In June 2010 I attended Flashbelt in Minneapolis, Minnesota. This annual conference focuses “around Adobe Flash and related technologies.” Two of the speakers that I found most informative, Jeremy Thorpe and Wes Grubbs, seemed to focus not so much on Flash, but on their use of a “related technology” called Processing.
Just a few weeks later I am finding Processing useful to help me understand the large amounts of data to which I have access: membership data, underwriting data, major giving data, pledge data, web analytics data, etc. Sure, I could create graphs with a spreadsheet or other simple interfaces. However, I would like to see data to help gain a different perspective. We have so much data that sometimes it would be nice to pick out certain pieces and look more closely.
I have examined a few other data visualization tools such as Gephi, Protovis, and Parallel Sets. While these tools look quite promising, Processing seems to be backed by a much larger community, and the literature about Processing seems to be much more vast (which suits me).
One of my first forays into Processing started with a question about comparing data from two different sources, our website and our membership database. This certainly did not mark the first time that I wanted to compare data from disparate sources. I wanted to know how a particular web initiative affected the number of pledges at a certain level – to help my organization make informed choices. These days I’m reading more and more blogs – such as datavisualization.ch, eagereyes.org, infosthetics.com – and books about visualizing data, and I am well aware that there may be holes in my methodology.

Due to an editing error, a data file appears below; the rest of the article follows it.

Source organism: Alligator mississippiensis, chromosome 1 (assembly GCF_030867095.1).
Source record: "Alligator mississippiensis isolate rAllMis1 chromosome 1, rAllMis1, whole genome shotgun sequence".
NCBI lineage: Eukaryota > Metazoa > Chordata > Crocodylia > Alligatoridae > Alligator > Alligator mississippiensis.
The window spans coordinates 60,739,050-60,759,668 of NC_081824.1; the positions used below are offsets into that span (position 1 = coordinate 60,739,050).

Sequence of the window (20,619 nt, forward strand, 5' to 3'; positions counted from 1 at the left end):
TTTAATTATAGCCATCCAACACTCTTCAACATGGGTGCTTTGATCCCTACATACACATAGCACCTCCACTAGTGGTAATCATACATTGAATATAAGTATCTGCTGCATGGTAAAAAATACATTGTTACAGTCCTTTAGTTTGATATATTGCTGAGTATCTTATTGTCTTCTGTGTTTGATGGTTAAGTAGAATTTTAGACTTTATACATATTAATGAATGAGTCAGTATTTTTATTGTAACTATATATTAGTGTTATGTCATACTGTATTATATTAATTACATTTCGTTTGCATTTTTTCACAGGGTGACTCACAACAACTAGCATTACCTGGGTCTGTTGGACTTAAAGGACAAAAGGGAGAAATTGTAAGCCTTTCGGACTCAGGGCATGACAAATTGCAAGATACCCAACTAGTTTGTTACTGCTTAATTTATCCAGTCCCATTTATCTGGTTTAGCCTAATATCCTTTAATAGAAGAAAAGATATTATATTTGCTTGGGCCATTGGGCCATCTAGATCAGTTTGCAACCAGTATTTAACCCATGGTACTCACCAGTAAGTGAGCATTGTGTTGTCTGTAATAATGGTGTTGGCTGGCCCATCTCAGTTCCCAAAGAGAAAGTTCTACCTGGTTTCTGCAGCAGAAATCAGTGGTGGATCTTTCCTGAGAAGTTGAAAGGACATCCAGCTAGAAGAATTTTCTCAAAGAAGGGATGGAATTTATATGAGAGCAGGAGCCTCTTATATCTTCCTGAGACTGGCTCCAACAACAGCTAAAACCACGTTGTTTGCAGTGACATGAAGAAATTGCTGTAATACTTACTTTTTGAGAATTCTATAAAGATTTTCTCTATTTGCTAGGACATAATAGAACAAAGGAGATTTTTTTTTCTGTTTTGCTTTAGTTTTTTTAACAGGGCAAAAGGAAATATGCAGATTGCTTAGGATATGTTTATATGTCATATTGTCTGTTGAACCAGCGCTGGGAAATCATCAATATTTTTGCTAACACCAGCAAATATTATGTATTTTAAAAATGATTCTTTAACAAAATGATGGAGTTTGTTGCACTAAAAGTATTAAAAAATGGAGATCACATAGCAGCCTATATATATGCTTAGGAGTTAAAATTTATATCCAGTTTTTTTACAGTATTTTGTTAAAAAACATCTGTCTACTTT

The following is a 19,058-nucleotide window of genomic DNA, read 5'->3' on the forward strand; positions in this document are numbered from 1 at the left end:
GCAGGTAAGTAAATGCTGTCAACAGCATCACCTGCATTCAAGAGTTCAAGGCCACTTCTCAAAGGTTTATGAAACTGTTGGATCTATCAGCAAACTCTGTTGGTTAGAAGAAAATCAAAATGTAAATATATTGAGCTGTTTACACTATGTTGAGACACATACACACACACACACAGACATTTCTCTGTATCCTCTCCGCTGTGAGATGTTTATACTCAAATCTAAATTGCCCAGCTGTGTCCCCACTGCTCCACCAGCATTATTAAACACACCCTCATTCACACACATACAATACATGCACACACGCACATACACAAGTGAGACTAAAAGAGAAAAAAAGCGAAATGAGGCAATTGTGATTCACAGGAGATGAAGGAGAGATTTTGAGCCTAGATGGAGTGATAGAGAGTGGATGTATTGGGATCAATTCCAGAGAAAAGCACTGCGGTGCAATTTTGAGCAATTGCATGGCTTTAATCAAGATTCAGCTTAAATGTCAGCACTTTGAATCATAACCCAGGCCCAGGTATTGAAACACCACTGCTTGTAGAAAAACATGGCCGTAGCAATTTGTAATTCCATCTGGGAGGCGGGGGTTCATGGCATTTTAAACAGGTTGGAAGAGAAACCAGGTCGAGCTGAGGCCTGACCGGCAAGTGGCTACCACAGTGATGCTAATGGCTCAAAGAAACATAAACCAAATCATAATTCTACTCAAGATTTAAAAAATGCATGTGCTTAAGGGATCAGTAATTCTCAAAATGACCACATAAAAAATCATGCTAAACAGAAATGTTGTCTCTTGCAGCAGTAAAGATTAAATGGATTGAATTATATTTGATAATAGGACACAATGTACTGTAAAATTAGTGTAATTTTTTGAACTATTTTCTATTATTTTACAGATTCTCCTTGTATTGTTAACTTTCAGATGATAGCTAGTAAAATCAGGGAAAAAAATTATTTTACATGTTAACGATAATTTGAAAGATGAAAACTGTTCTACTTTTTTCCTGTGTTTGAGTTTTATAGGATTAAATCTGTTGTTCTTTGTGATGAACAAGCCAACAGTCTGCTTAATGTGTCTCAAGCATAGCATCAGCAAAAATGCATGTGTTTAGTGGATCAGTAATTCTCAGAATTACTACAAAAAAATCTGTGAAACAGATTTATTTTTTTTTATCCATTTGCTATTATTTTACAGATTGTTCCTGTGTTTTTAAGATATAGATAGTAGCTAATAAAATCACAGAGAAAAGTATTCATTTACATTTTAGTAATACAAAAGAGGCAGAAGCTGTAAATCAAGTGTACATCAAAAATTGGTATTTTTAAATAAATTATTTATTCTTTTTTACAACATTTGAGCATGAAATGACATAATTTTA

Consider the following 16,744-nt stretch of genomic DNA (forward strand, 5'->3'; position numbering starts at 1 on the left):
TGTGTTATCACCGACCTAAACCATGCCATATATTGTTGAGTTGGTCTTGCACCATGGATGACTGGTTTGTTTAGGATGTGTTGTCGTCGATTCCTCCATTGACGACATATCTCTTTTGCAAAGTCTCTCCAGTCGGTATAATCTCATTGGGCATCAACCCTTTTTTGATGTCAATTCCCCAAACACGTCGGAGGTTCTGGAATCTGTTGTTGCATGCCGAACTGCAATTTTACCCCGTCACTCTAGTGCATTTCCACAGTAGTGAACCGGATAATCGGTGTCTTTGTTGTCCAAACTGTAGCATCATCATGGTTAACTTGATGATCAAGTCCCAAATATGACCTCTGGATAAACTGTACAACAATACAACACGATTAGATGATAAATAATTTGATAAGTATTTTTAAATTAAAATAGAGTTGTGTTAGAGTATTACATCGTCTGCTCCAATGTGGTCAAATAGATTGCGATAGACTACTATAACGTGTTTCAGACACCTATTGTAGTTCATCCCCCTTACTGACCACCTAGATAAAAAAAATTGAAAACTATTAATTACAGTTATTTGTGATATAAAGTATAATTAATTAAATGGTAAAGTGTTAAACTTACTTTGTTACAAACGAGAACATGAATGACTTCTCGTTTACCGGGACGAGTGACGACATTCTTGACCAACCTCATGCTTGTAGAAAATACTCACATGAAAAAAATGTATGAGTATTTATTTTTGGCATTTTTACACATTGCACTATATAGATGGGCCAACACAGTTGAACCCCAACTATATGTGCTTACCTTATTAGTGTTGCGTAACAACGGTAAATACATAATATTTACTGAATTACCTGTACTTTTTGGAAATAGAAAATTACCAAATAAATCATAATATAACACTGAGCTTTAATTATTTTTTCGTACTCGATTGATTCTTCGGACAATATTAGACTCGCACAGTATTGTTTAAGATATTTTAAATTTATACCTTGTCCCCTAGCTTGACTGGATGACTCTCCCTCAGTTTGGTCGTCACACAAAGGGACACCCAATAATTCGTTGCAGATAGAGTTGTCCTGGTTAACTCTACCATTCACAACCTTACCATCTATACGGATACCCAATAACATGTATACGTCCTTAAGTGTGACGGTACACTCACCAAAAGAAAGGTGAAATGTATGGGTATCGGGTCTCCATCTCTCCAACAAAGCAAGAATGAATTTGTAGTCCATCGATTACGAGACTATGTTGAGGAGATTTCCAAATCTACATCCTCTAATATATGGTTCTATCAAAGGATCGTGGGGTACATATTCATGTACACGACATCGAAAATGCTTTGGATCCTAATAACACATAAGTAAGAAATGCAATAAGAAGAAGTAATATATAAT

That said, in this case I used Processing to display two types of data over a ten-year period (in this example I am using fake data). Although I’ve done a fair amount of programming, it still took me quite a while – even following along with Ben Fry’s excellent book, Visualizing Data: Exploring and Explaining Data with the Processing Environment – to get this first project working how I wanted it. I am hoping that time invested now will prove useful for my next question to be answered with Processing. In other words, I didn’t do this project just to answer the question, I also did this project to help learn Processing.
Part of what I like about using Processing is that I can control every element: fonts, colors, width, height, labels, etc. Processing can create Windows apps, Mac apps, Linux apps, and interactive web apps. The app I shared with my coworkers is interactive and they can use their mouse to hover over any data point. The image above shows my (scrambled) results.
I realize this may not be mind blowing – I made a graph with two lines. Yippie. In the coming days, I plan to show other data that I have “visualized” with Processing. It probably won’t be nearly as cool as what Jer Thorpe did with Processing for his recent visualization for Wired UK or any of the other exhibitions on Processing.org. Instead, I hope to show a few uses for Processing that might be relevant for people working in public radio or fundraising.